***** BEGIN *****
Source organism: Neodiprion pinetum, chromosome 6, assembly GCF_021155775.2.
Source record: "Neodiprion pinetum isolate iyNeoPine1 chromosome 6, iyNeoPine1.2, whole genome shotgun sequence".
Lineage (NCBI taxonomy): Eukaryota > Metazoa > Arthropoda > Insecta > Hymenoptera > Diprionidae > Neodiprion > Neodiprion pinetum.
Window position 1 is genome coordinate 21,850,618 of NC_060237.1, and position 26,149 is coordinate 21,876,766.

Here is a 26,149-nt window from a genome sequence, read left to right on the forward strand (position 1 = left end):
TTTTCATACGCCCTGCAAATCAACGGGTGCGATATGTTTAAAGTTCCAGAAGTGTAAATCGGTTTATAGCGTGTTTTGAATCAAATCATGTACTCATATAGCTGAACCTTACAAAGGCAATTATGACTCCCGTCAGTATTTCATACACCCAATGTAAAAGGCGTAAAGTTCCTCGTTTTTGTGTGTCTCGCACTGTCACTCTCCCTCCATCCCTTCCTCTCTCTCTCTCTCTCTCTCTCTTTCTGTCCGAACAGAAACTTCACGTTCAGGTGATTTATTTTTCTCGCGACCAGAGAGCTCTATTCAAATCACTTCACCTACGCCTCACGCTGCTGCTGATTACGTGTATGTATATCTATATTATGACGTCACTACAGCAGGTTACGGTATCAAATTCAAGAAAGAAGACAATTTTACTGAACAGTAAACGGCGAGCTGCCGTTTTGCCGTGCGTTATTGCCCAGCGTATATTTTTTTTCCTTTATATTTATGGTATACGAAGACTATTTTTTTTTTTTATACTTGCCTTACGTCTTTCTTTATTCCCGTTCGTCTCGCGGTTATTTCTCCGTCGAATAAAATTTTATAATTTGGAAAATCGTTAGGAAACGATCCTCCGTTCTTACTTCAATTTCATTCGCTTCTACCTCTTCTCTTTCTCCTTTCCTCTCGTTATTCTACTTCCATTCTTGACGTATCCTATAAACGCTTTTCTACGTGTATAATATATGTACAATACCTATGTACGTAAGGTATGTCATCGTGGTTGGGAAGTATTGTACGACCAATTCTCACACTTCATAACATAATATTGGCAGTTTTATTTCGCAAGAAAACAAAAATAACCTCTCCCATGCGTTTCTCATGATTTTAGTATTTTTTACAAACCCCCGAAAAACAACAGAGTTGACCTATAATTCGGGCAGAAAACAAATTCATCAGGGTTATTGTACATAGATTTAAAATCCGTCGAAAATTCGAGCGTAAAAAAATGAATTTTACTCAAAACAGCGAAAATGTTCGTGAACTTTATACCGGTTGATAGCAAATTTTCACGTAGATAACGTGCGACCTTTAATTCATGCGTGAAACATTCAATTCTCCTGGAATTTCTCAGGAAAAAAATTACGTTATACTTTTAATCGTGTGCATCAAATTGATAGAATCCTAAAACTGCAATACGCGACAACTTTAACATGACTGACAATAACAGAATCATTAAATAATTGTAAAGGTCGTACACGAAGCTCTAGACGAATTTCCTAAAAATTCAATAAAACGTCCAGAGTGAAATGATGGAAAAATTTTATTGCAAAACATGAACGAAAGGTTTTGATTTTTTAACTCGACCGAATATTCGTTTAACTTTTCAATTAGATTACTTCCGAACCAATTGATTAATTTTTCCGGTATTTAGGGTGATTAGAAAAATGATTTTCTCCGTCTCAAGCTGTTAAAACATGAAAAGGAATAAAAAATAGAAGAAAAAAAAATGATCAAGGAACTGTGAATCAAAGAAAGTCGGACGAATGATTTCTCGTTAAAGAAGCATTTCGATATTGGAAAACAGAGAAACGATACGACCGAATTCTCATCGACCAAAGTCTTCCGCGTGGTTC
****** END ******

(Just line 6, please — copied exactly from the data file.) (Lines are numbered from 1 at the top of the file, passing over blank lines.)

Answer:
TTTTCATACGCCCTGCAAATCAACGGGTGCGATATGTTTAAAGTTCCAGAAGTGTAAATCGGTTTATAGCGTGTTTTGAATCAAATCATGTACTCATATAGCTGAACCTTACAAAGGCAATTATGACTCCCGTCAGTATTTCATACACCCAATGTAAAAGGCGTAAAGTTCCTCGTTTTTGTGTGTCTCGCACTGTCACTCTCCCTCCATCCCTTCCTCTCTCTCTCTCTCTCTCTCTCTTTCTGTCCGAACAGAAACTTCACGTTCAGGTGATTTATTTTTCTCGCGACCAGAGAGCTCTATTCAAATCACTTCACCTACGCCTCACGCTGCTGCTGATTACGTGTATGTATATCTATATTATGACGTCACTACAGCAGGTTACGGTATCAAATTCAAGAAAGAAGACAATTTTACTGAACAGTAAACGGCGAGCTGCCGTTTTGCCGTGCGTTATTGCCCAGCGTATATTTTTTTTCCTTTATATTTATGGTATACGAAGACTATTTTTTTTTTTTATACTTGCCTTACGTCTTTCTTTATTCCCGTTCGTCTCGCGGTTATTTCTCCGTCGAATAAAATTTTATAATTTGGAAAATCGTTAGGAAACGATCCTCCGTTCTTACTTCAATTTCATTCGCTTCTACCTCTTCTCTTTCTCCTTTCCTCTCGTTATTCTACTTCCATTCTTGACGTATCCTATAAACGCTTTTCTACGTGTATAATATATGTACAATACCTATGTACGTAAGGTATGTCATCGTGGTTGGGAAGTATTGTACGACCAATTCTCACACTTCATAACATAATATTGGCAGTTTTATTTCGCAAGAAAACAAAAATAACCTCTCCCATGCGTTTCTCATGATTTTAGTATTTTTTACAAACCCCCGAAAAACAACAGAGTTGACCTATAATTCGGGCAGAAAACAAATTCATCAGGGTTATTGTACATAGATTTAAAATCCGTCGAAAATTCGAGCGTAAAAAAATGAATTTTACTCAAAACAGCGAAAATGTTCGTGAACTTTATACCGGTTGATAGCAAATTTTCACGTAGATAACGTGCGACCTTTAATTCATGCGTGAAACATTCAATTCTCCTGGAATTTCTCAGGAAAAAAATTACGTTATACTTTTAATCGTGTGCATCAAATTGATAGAATCCTAAAACTGCAATACGCGACAACTTTAACATGACTGACAATAACAGAATCATTAAATAATTGTAAAGGTCGTACACGAAGCTCTAGACGAATTTCCTAAAAATTCAATAAAACGTCCAGAGTGAAATGATGGAAAAATTTTATTGCAAAACATGAACGAAAGGTTTTGATTTTTTAACTCGACCGAATATTCGTTTAACTTTTCAATTAGATTACTTCCGAACCAATTGATTAATTTTTCCGGTATTTAGGGTGATTAGAAAAATGATTTTCTCCGTCTCAAGCTGTTAAAACATGAAAAGGAATAAAAAATAGAAGAAAAAAAAATGATCAAGGAACTGTGAATCAAAGAAAGTCGGACGAATGATTTCTCGTTAAAGAAGCATTTCGATATTGGAAAACAGAGAAACGATACGACCGAATTCTCATCGACCAAAGTCTTCCGCGTGGTTC